The province is doling out $400,000 towards three First Nation energy projects in Northeast B.C.

The funding announced Thursday is through the First Nations Clean Energy Business Fund, moving towards the province’s goal of a low-carbon future, said the Ministry of Indigenous Relations and Reconciliation.

Both Saulteau First Nation and the Doig River First Nation are receiving $150,000 to install 25 to 35 small-scale residential solar photovoltaic systems on their reserve lands.

The ministry says the projects will prioritize vulnerable and low-income community members, to advance energy self-sufficiency and reduce energy bills.

“We at Doig River First Nation are grateful for the announcement of funding for our community’s solar expansion project. This will allow us to take the next steps toward an ultimate goal of power independence,” said Davide Loro, manager of integrated services for Doig River First Nation.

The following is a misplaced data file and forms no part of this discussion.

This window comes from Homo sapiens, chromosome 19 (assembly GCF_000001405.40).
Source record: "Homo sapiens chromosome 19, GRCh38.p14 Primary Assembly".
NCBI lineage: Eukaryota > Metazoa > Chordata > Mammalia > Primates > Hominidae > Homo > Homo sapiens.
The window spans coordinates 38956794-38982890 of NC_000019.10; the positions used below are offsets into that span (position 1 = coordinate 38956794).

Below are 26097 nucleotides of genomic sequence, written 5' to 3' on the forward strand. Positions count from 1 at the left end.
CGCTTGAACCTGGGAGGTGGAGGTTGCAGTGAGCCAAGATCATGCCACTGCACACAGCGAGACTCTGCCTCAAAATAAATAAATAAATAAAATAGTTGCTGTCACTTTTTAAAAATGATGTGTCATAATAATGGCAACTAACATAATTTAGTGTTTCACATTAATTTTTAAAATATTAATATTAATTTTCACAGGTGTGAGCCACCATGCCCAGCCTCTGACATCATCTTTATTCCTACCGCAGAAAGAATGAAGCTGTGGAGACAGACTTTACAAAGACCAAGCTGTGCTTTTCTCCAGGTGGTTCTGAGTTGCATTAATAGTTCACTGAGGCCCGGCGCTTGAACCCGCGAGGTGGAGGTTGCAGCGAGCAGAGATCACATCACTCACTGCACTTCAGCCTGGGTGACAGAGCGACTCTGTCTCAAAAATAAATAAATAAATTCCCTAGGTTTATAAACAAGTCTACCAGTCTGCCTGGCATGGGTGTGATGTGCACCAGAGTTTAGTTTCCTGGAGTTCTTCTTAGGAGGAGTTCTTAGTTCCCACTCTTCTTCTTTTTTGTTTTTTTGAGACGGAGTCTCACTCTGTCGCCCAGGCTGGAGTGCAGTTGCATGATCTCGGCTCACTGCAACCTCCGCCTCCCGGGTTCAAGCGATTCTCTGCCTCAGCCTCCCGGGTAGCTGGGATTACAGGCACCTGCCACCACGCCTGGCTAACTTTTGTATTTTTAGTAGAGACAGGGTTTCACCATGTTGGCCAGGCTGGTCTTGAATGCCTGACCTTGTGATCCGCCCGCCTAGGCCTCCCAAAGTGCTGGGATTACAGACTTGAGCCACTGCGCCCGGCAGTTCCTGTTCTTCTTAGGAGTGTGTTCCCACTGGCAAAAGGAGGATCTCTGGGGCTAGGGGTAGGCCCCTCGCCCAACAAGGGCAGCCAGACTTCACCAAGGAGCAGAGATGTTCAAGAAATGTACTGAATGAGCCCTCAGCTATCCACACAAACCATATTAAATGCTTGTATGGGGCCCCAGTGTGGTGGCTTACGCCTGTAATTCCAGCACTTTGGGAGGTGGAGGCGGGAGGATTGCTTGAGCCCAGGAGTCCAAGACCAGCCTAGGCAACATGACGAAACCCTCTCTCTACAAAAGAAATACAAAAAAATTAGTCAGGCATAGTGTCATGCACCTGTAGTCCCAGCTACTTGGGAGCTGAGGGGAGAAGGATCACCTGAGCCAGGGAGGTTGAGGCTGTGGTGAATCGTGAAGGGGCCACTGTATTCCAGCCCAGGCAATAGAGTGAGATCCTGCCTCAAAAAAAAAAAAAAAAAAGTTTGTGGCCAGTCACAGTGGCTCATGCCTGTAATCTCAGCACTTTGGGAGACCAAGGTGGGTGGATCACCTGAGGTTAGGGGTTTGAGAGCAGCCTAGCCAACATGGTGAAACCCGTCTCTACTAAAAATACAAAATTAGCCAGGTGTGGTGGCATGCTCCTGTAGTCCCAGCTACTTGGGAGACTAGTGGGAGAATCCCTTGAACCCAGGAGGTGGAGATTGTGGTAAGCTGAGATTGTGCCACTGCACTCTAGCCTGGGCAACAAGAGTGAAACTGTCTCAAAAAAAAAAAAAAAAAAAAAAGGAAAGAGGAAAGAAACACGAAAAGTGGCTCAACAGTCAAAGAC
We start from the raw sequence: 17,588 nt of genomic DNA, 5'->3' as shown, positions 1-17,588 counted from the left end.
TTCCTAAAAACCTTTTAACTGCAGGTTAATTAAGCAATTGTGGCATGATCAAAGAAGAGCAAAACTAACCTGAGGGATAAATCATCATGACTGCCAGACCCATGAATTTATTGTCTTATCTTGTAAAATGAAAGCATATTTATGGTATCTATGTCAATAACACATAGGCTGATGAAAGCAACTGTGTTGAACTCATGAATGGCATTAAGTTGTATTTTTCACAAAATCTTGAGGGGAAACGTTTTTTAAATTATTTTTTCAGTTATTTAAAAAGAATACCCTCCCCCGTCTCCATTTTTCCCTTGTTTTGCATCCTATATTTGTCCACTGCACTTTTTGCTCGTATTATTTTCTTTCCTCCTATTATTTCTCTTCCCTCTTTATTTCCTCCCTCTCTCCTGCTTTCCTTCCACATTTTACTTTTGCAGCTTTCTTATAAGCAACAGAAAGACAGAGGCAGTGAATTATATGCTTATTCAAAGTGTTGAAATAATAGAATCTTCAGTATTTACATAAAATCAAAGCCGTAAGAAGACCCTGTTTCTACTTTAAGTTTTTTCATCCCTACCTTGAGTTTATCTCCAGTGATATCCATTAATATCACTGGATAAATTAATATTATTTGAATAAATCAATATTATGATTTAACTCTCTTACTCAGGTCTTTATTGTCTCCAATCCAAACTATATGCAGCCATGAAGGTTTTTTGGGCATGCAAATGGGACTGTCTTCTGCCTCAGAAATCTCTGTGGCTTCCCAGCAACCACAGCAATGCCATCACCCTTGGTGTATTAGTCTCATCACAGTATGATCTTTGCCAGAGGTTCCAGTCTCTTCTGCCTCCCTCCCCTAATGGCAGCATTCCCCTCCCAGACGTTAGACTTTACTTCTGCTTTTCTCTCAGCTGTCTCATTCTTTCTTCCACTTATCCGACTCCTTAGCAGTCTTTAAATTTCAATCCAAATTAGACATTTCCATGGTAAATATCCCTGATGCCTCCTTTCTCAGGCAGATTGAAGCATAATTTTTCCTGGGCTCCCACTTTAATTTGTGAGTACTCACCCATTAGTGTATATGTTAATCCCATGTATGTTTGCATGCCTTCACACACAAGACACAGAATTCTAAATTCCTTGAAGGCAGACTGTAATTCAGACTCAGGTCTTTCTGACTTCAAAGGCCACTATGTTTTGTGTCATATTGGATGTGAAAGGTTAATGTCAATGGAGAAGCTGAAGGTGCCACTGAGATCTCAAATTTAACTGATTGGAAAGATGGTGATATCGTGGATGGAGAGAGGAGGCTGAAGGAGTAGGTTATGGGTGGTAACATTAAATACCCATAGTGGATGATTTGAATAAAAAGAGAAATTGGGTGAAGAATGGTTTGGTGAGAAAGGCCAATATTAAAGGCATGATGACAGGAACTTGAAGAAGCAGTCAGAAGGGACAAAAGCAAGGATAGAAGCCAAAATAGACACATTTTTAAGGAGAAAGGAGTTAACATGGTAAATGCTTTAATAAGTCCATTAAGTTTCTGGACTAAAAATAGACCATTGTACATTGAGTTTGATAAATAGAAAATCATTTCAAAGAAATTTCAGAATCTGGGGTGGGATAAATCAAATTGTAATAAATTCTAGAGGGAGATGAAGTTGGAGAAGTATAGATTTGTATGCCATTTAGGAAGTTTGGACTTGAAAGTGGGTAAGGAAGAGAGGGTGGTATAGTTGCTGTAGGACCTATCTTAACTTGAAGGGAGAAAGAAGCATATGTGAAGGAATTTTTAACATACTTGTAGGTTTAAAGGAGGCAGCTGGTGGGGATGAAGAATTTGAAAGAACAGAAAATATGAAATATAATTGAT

“This will allow our members to reduce their energy costs over the long term, and that is our objective,” said Saulteau First Nation Chief Justin Napoleon.

The Clarke Lake project is receiving $100,000 to repurpose the gas field near Fort Nelson into one of Canada’s first commercially viable geothermal electricity and heat production facilities, the ministry said. This is the project’s second round of funding and will cover a portion of the total cost of the sub-surface resource and surface facilities engineer design work.

“Fort Nelson First Nation is paving the way in Canada’s emerging geothermal industry—Tu Deh-Kah Geothermal is leading the energy transition and bringing new life to the depleted Clarke Lake gas field. Our people’s future depends on our ability to transform into a renewable-energy economy that can also support food security in our territory. We are proud of the sustainable future we are building for generations to come,” said Fort Nelson First Nation Chief Sharleen Gale.

The province also announced the fund is resetting its capacity funding limit to $50,000 for all Indigenous communities to access for clean-energy projects.

The fund provided more than $3.8 million to support new capacity and equity projects in 27 Indigenous communities throughout the province.

The FNCEBF is accepting applications for the next intake until January 31st, 2022.